GO Local 209:
Stories from DMedia 2: Writing for the Media
Humans of SJDC: James Greer
By Fadi Georgies
It was a clear October day in Bangor Navy Base, Washington. The 23-year-old Petty Officer Third Class, JD Greer, was going about his daily routine in the dry dock.
As JD explains, the dry dock is when they take the submarine out of the water for maintenance. His task for today was to remove the aft hose which is used for things like oil, waste, water, air, and other things the submarine may need, a task he has done many times.
The hoses are huge, and the pressure they host is massive, and before undoing the hoses they must be empty of any extra pressure, JD started undoing the hose not knowing there was still close to 450 psi in one of them, so he went down on one knee and undid the first part of the fitting, and heard a loud boom. The next thing he remembers seeing is the fluorescent cold light hanging from the hospital room ceiling.
When he went on one knee that day, he didn’t know what was waiting for him nor did he know that it was going to change his life forever. When he joined the navy, his goal was to serve his country as his father and grandfathers did before him.
The explosion would change his life forever, in every aspect. He would not be the same and his life would not be the same again. The hardest part, according to JD is not being able to remember a lot of things.
"It is very painful losing your memories like this," JD shared.
And keeping up with the doctors’ appointments is another pain JD must deal with but for him who has the winner mentality, he embraced the change and started building his life from scratch.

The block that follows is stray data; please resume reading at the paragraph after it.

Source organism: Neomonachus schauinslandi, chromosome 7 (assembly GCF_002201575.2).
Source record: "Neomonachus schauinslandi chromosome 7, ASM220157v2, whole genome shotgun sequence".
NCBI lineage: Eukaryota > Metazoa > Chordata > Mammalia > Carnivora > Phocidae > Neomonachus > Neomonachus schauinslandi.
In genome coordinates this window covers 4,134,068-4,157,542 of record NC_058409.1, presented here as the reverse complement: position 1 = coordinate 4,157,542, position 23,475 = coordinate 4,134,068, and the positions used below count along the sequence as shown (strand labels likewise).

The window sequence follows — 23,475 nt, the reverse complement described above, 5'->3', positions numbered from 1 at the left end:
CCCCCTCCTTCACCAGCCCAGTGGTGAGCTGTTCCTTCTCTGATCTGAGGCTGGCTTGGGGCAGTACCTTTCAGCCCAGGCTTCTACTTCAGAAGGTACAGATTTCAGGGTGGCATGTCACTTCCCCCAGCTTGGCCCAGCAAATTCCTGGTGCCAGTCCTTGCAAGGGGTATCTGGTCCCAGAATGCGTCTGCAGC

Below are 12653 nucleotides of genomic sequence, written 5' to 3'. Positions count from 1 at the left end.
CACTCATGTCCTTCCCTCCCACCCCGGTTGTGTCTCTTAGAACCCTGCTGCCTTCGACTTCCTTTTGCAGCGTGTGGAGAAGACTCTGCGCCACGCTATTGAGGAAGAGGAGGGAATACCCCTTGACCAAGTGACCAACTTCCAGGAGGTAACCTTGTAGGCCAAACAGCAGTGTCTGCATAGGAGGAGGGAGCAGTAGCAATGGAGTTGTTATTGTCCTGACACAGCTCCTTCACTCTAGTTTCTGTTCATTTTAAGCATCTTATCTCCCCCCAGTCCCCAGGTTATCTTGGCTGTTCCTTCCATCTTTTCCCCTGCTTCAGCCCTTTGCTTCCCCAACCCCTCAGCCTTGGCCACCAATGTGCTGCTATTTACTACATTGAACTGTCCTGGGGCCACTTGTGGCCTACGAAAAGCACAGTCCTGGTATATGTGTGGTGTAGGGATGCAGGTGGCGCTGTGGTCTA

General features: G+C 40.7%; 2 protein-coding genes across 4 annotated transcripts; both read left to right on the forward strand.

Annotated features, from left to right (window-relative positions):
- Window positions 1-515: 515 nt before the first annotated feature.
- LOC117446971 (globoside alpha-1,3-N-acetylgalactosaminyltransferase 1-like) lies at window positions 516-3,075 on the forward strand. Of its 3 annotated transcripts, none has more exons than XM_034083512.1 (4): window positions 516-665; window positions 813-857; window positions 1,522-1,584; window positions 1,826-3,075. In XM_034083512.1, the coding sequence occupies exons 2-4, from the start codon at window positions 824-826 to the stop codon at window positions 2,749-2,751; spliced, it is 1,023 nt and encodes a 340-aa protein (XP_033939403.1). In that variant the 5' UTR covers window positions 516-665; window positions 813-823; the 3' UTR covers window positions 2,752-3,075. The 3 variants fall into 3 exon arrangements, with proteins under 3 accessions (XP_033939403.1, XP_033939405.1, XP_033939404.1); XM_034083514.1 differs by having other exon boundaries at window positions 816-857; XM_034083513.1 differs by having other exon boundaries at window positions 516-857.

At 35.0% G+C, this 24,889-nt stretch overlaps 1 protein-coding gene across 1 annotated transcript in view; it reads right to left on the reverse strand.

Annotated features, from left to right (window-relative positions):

Going back to civilian life after a few years in the navy and with a T.B.I (Traumatic Brain Injury) was not an easy feat for JD who was determined to restart his life, with the support of his family. He would go on to found and start his own moving company, and with his record deal for over twelve years he was able to provide for his family. But he always had his education plans on hold and at one point he decided it is now time for him to go back to school and pursue this old dream, so he can improve and advance his music career.
JD knew he wanted to be a musician since he was sixteen, “music has always been there for me” adds JD who got the chance to be on stage with MC Hammer in front of audiences of more than 65,000 people.
His encounter with Hammer has been documented by MC Hammer himself on his blog. Hammer describes his encounter with JD saying, “JD is the last of a special breed. A good man.”
JD was invited to sing the national anthem at NFL games on several occasions. When asked if he gets nervous singing in front of a huge crowd JD replied, “I just block out the noise and focus on my voice and singing, that’s what I learned from being on stage and touring with MC Hammer.”
JD spends long hours in his studio at home creating music and records, sometimes he would publish that on his YouTube channel and on Spotify.
And even though JD had learned how to record music from Hammer during the times he spent with him in the studio, but still, he is continuing his education and is preparing to transfer to a university to earn his bachelor’s degree in audio and video production.
And he chose Delta College as a starting point in his learning journey because he thought it is the best fit for him to start earning credits and be able to transfer later.